3. mom
    May 19th, 2013 @ 9:25 pm

    Perfectly said! we “imperfect” mothers hide behind the overwhelming, unconditional love we have for our children; trusting the love will override our imperfections, our mistakes, our distractions….and it does.

  4. Law Momma
    May 21st, 2013 @ 9:15 am

    Love you, mom. 🙂

  5. Julia Hembree
    May 20th, 2013 @ 5:41 pm

    I love coming here. Your words have more eloquently captured the beauty of real motherhood than any other blog I read. It’s messy and exhausting and imperfect and exactly right. A lot of blogs say that. Mine says that. But only you are able to express it so eloquently that I find myself nodding along, tearing up, and sending hugs your way. Congratulations on preschool graduation!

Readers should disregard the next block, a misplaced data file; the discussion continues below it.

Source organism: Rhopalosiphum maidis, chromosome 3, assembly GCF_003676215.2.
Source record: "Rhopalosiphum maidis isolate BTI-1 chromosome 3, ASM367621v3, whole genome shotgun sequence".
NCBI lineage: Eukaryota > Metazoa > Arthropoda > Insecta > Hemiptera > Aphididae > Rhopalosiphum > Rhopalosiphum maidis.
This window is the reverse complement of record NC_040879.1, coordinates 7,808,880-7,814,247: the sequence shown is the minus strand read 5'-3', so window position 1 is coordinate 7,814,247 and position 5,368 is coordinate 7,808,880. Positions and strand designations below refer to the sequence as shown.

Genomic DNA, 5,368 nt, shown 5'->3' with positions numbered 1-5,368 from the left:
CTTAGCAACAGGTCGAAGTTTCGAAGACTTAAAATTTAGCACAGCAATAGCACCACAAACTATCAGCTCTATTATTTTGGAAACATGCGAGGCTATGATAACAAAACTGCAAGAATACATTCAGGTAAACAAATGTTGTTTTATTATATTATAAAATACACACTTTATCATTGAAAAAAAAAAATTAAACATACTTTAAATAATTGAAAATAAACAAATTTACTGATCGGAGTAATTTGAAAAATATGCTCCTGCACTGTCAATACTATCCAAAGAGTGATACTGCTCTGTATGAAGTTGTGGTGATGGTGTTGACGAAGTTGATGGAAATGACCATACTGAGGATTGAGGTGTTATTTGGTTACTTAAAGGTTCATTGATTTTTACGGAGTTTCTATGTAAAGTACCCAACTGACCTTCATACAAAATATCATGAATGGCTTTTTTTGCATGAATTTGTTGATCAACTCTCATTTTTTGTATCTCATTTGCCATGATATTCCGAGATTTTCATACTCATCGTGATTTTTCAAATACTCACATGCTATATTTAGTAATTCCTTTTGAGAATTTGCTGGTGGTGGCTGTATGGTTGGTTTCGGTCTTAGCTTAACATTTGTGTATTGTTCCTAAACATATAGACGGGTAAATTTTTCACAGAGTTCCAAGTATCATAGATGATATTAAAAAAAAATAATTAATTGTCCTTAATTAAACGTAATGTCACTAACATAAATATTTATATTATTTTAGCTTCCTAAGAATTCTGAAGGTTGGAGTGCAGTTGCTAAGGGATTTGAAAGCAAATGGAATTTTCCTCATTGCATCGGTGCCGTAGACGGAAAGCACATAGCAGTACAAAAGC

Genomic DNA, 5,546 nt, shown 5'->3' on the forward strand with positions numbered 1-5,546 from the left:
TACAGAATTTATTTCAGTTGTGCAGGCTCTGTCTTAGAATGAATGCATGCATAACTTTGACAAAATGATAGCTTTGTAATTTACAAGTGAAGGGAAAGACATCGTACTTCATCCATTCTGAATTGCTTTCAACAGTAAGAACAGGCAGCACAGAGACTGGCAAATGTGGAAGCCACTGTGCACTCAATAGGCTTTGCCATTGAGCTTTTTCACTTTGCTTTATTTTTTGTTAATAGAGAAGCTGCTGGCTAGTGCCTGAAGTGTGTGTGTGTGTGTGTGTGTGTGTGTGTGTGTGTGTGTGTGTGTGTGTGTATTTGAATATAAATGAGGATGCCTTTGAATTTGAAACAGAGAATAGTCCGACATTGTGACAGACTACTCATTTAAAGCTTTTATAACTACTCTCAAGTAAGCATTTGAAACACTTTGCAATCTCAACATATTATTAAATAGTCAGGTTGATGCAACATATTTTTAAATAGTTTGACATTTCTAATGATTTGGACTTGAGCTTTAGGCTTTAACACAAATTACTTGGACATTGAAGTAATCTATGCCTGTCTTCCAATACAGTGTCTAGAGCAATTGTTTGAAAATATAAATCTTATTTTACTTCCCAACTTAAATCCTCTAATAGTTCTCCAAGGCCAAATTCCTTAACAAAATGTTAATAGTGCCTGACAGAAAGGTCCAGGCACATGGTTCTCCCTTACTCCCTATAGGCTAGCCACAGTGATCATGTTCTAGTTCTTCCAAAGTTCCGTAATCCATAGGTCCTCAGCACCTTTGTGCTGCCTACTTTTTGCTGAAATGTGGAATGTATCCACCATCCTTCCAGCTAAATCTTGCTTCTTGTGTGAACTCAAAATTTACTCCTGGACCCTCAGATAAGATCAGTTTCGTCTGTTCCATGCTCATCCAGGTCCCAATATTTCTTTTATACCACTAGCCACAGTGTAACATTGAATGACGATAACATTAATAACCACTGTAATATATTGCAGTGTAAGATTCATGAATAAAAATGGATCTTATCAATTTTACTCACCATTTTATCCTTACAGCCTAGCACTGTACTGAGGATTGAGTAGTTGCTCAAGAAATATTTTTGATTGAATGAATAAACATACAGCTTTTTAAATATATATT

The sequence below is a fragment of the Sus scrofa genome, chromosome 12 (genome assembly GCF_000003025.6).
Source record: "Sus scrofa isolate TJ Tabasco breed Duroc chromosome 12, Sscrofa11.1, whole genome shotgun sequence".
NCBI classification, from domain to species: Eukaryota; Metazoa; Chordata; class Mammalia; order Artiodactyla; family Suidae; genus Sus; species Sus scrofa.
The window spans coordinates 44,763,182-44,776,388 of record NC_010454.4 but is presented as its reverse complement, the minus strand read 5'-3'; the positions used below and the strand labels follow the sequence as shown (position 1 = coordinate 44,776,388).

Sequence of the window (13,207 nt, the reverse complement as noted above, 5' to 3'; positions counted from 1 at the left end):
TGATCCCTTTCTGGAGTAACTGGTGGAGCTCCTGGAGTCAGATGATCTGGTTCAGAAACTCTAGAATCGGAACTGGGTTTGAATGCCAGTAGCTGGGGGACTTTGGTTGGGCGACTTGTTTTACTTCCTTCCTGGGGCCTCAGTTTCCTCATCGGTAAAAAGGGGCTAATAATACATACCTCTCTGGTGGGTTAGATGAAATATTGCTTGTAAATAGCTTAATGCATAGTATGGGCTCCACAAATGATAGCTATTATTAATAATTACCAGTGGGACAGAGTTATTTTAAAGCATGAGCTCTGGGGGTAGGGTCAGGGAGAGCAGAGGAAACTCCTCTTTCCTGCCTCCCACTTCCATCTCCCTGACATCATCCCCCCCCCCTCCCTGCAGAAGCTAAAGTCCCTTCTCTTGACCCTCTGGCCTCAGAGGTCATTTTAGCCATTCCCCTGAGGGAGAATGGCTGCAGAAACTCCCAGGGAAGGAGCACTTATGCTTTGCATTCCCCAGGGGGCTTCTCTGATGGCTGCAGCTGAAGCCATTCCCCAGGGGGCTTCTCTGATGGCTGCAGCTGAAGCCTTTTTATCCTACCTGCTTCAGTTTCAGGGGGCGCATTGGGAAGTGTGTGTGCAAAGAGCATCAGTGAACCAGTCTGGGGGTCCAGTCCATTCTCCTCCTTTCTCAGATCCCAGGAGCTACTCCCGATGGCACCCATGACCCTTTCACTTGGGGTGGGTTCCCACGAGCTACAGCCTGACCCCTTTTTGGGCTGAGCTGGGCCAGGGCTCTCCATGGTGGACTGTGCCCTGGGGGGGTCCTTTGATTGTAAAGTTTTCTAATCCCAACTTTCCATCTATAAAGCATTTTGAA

6. Law Momma
    May 21st, 2013 @ 9:15 am

    This is probably my most favorite comment ever. You are so sweet to say that. Thanks for reading. 🙂

  7. Jackie Henson
    May 20th, 2013 @ 11:28 pm

    I love your words, they speak right to me on days when I need to hear them. I am too coming to this realization alot lately & its nice to know I am not the only one.

  8. Law Momma
    May 21st, 2013 @ 9:15 am

    We’re all in it together! 🙂

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    Spilled Milk (and Other Atrocities) by Law Momma is licensed under a Creative Commons Attribution-NoDerivs 3.0 Unported License.